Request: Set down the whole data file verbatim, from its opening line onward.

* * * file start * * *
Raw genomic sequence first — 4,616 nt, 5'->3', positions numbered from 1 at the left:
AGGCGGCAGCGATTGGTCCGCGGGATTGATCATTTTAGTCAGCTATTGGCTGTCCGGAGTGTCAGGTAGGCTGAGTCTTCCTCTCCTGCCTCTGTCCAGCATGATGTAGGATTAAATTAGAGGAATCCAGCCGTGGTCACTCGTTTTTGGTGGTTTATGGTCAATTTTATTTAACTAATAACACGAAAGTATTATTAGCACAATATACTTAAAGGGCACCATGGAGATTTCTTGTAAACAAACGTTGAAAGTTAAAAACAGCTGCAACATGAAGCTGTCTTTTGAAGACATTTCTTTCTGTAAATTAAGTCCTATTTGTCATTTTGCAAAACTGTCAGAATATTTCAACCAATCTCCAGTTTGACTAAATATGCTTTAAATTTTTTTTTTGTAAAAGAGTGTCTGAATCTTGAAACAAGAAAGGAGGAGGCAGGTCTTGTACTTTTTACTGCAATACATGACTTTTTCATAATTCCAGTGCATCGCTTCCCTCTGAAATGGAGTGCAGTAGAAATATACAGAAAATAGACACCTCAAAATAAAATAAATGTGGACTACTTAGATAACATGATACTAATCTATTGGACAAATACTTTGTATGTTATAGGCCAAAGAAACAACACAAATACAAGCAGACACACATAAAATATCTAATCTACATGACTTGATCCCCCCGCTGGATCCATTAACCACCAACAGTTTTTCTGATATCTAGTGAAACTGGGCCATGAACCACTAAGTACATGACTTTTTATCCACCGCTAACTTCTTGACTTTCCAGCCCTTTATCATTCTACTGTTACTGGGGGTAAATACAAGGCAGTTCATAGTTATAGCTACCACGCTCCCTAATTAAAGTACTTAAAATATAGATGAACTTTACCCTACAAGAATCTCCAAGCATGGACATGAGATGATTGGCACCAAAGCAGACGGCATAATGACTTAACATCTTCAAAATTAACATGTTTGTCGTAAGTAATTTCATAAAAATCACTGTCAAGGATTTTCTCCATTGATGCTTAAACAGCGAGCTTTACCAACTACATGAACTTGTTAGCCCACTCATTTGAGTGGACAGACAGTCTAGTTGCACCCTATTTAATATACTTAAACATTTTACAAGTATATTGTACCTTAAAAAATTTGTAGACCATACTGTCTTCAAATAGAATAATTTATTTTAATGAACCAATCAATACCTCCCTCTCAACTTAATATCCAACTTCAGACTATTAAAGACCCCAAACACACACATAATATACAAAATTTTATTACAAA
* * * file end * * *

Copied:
Raw genomic sequence first — 4,616 nt, 5'->3', positions numbered from 1 at the left:
AGGCGGCAGCGATTGGTCCGCGGGATTGATCATTTTAGTCAGCTATTGGCTGTCCGGAGTGTCAGGTAGGCTGAGTCTTCCTCTCCTGCCTCTGTCCAGCATGATGTAGGATTAAATTAGAGGAATCCAGCCGTGGTCACTCGTTTTTGGTGGTTTATGGTCAATTTTATTTAACTAATAACACGAAAGTATTATTAGCACAATATACTTAAAGGGCACCATGGAGATTTCTTGTAAACAAACGTTGAAAGTTAAAAACAGCTGCAACATGAAGCTGTCTTTTGAAGACATTTCTTTCTGTAAATTAAGTCCTATTTGTCATTTTGCAAAACTGTCAGAATATTTCAACCAATCTCCAGTTTGACTAAATATGCTTTAAATTTTTTTTTTGTAAAAGAGTGTCTGAATCTTGAAACAAGAAAGGAGGAGGCAGGTCTTGTACTTTTTACTGCAATACATGACTTTTTCATAATTCCAGTGCATCGCTTCCCTCTGAAATGGAGTGCAGTAGAAATATACAGAAAATAGACACCTCAAAATAAAATAAATGTGGACTACTTAGATAACATGATACTAATCTATTGGACAAATACTTTGTATGTTATAGGCCAAAGAAACAACACAAATACAAGCAGACACACATAAAATATCTAATCTACATGACTTGATCCCCCCGCTGGATCCATTAACCACCAACAGTTTTTCTGATATCTAGTGAAACTGGGCCATGAACCACTAAGTACATGACTTTTTATCCACCGCTAACTTCTTGACTTTCCAGCCCTTTATCATTCTACTGTTACTGGGGGTAAATACAAGGCAGTTCATAGTTATAGCTACCACGCTCCCTAATTAAAGTACTTAAAATATAGATGAACTTTACCCTACAAGAATCTCCAAGCATGGACATGAGATGATTGGCACCAAAGCAGACGGCATAATGACTTAACATCTTCAAAATTAACATGTTTGTCGTAAGTAATTTCATAAAAATCACTGTCAAGGATTTTCTCCATTGATGCTTAAACAGCGAGCTTTACCAACTACATGAACTTGTTAGCCCACTCATTTGAGTGGACAGACAGTCTAGTTGCACCCTATTTAATATACTTAAACATTTTACAAGTATATTGTACCTTAAAAAATTTGTAGACCATACTGTCTTCAAATAGAATAATTTATTTTAATGAACCAATCAATACCTCCCTCTCAACTTAATATCCAACTTCAGACTATTAAAGACCCCAAACACACACATAATATACAAAATTTTATTACAAA